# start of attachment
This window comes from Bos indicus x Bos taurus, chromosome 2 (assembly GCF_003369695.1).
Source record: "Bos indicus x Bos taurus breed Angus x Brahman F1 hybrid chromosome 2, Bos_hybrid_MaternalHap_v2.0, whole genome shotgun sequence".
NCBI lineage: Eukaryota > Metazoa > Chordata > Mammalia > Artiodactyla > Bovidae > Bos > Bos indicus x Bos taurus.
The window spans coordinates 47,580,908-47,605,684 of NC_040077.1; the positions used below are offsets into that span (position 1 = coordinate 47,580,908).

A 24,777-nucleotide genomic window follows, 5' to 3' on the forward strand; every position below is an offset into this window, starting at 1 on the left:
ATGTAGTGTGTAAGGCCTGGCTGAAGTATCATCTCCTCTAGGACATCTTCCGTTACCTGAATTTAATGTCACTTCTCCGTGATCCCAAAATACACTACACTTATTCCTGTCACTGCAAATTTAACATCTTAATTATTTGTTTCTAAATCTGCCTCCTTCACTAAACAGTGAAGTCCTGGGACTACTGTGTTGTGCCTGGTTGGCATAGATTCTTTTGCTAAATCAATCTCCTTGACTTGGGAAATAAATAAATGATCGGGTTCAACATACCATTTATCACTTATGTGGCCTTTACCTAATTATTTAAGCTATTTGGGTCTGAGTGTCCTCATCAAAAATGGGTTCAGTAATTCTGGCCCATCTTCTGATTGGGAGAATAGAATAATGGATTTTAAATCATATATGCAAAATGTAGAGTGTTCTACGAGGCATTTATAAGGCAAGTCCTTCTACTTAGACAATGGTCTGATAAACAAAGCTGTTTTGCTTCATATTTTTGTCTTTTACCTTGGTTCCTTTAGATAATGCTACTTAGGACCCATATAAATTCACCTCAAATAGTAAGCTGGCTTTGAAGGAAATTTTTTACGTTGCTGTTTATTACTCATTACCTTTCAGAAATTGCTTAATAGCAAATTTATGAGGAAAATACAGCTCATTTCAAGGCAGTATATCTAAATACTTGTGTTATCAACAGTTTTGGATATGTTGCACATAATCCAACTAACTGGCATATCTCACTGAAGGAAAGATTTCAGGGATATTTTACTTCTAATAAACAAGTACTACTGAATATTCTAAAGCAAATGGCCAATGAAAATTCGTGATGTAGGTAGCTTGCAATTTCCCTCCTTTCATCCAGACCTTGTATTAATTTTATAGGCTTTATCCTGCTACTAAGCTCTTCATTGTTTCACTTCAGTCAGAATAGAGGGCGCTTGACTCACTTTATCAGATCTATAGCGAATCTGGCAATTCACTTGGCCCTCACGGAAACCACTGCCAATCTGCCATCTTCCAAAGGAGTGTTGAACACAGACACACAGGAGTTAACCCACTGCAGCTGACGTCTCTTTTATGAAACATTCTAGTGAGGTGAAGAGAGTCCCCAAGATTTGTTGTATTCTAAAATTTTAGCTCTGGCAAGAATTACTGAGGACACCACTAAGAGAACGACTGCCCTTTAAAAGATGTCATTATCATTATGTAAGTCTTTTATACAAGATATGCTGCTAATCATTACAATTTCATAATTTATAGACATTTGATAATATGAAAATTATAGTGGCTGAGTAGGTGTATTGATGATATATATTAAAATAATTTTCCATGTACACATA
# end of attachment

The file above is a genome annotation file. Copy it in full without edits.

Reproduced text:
This window comes from Bos indicus x Bos taurus, chromosome 2 (assembly GCF_003369695.1).
Source record: "Bos indicus x Bos taurus breed Angus x Brahman F1 hybrid chromosome 2, Bos_hybrid_MaternalHap_v2.0, whole genome shotgun sequence".
NCBI lineage: Eukaryota > Metazoa > Chordata > Mammalia > Artiodactyla > Bovidae > Bos > Bos indicus x Bos taurus.
The window spans coordinates 47,580,908-47,605,684 of NC_040077.1; the positions used below are offsets into that span (position 1 = coordinate 47,580,908).

A 24,777-nucleotide genomic window follows, 5' to 3' on the forward strand; every position below is an offset into this window, starting at 1 on the left:
ATGTAGTGTGTAAGGCCTGGCTGAAGTATCATCTCCTCTAGGACATCTTCCGTTACCTGAATTTAATGTCACTTCTCCGTGATCCCAAAATACACTACACTTATTCCTGTCACTGCAAATTTAACATCTTAATTATTTGTTTCTAAATCTGCCTCCTTCACTAAACAGTGAAGTCCTGGGACTACTGTGTTGTGCCTGGTTGGCATAGATTCTTTTGCTAAATCAATCTCCTTGACTTGGGAAATAAATAAATGATCGGGTTCAACATACCATTTATCACTTATGTGGCCTTTACCTAATTATTTAAGCTATTTGGGTCTGAGTGTCCTCATCAAAAATGGGTTCAGTAATTCTGGCCCATCTTCTGATTGGGAGAATAGAATAATGGATTTTAAATCATATATGCAAAATGTAGAGTGTTCTACGAGGCATTTATAAGGCAAGTCCTTCTACTTAGACAATGGTCTGATAAACAAAGCTGTTTTGCTTCATATTTTTGTCTTTTACCTTGGTTCCTTTAGATAATGCTACTTAGGACCCATATAAATTCACCTCAAATAGTAAGCTGGCTTTGAAGGAAATTTTTTACGTTGCTGTTTATTACTCATTACCTTTCAGAAATTGCTTAATAGCAAATTTATGAGGAAAATACAGCTCATTTCAAGGCAGTATATCTAAATACTTGTGTTATCAACAGTTTTGGATATGTTGCACATAATCCAACTAACTGGCATATCTCACTGAAGGAAAGATTTCAGGGATATTTTACTTCTAATAAACAAGTACTACTGAATATTCTAAAGCAAATGGCCAATGAAAATTCGTGATGTAGGTAGCTTGCAATTTCCCTCCTTTCATCCAGACCTTGTATTAATTTTATAGGCTTTATCCTGCTACTAAGCTCTTCATTGTTTCACTTCAGTCAGAATAGAGGGCGCTTGACTCACTTTATCAGATCTATAGCGAATCTGGCAATTCACTTGGCCCTCACGGAAACCACTGCCAATCTGCCATCTTCCAAAGGAGTGTTGAACACAGACACACAGGAGTTAACCCACTGCAGCTGACGTCTCTTTTATGAAACATTCTAGTGAGGTGAAGAGAGTCCCCAAGATTTGTTGTATTCTAAAATTTTAGCTCTGGCAAGAATTACTGAGGACACCACTAAGAGAACGACTGCCCTTTAAAAGATGTCATTATCATTATGTAAGTCTTTTATACAAGATATGCTGCTAATCATTACAATTTCATAATTTATAGACATTTGATAATATGAAAATTATAGTGGCTGAGTAGGTGTATTGATGATATATATTAAAATAATTTTCCATGTACACATA